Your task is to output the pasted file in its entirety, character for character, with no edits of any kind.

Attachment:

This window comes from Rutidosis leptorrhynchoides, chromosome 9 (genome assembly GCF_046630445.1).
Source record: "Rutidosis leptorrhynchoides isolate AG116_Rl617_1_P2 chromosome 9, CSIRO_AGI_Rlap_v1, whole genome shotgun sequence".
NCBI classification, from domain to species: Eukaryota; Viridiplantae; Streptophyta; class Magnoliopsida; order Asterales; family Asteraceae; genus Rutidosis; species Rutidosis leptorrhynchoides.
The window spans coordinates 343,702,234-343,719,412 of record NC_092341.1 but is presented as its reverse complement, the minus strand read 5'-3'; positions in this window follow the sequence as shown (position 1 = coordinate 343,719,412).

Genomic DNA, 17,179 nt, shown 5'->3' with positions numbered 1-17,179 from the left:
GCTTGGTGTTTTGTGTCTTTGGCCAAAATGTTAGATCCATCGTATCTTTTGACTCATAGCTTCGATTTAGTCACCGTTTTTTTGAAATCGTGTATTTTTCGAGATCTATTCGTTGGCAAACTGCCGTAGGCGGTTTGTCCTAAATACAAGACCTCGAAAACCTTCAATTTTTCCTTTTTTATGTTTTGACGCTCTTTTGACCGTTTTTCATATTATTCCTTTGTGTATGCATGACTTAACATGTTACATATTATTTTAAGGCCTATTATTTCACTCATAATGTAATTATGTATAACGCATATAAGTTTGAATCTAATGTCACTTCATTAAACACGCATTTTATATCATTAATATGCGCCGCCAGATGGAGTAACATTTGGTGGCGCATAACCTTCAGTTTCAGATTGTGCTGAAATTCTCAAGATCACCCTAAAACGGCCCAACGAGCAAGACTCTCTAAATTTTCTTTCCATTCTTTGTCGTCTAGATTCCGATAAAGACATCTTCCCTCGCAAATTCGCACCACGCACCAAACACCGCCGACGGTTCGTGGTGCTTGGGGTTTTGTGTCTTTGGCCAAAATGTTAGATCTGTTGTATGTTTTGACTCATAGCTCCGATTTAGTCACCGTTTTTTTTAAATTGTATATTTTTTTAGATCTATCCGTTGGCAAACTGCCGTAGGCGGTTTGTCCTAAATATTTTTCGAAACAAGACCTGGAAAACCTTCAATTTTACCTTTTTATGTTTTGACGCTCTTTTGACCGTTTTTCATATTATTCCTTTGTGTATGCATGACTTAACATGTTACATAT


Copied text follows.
This window comes from Rutidosis leptorrhynchoides, chromosome 9 (genome assembly GCF_046630445.1).
Source record: "Rutidosis leptorrhynchoides isolate AG116_Rl617_1_P2 chromosome 9, CSIRO_AGI_Rlap_v1, whole genome shotgun sequence".
NCBI classification, from domain to species: Eukaryota; Viridiplantae; Streptophyta; class Magnoliopsida; order Asterales; family Asteraceae; genus Rutidosis; species Rutidosis leptorrhynchoides.
The window spans coordinates 343,702,234-343,719,412 of record NC_092341.1 but is presented as its reverse complement, the minus strand read 5'-3'; positions in this window follow the sequence as shown (position 1 = coordinate 343,719,412).

Genomic DNA, 17,179 nt, shown 5'->3' with positions numbered 1-17,179 from the left:
GCTTGGTGTTTTGTGTCTTTGGCCAAAATGTTAGATCCATCGTATCTTTTGACTCATAGCTTCGATTTAGTCACCGTTTTTTTGAAATCGTGTATTTTTCGAGATCTATTCGTTGGCAAACTGCCGTAGGCGGTTTGTCCTAAATACAAGACCTCGAAAACCTTCAATTTTTCCTTTTTTATGTTTTGACGCTCTTTTGACCGTTTTTCATATTATTCCTTTGTGTATGCATGACTTAACATGTTACATATTATTTTAAGGCCTATTATTTCACTCATAATGTAATTATGTATAACGCATATAAGTTTGAATCTAATGTCACTTCATTAAACACGCATTTTATATCATTAATATGCGCCGCCAGATGGAGTAACATTTGGTGGCGCATAACCTTCAGTTTCAGATTGTGCTGAAATTCTCAAGATCACCCTAAAACGGCCCAACGAGCAAGACTCTCTAAATTTTCTTTCCATTCTTTGTCGTCTAGATTCCGATAAAGACATCTTCCCTCGCAAATTCGCACCACGCACCAAACACCGCCGACGGTTCGTGGTGCTTGGGGTTTTGTGTCTTTGGCCAAAATGTTAGATCTGTTGTATGTTTTGACTCATAGCTCCGATTTAGTCACCGTTTTTTTTAAATTGTATATTTTTTTAGATCTATCCGTTGGCAAACTGCCGTAGGCGGTTTGTCCTAAATATTTTTCGAAACAAGACCTGGAAAACCTTCAATTTTACCTTTTTATGTTTTGACGCTCTTTTGACCGTTTTTCATATTATTCCTTTGTGTATGCATGACTTAACATGTTACATAT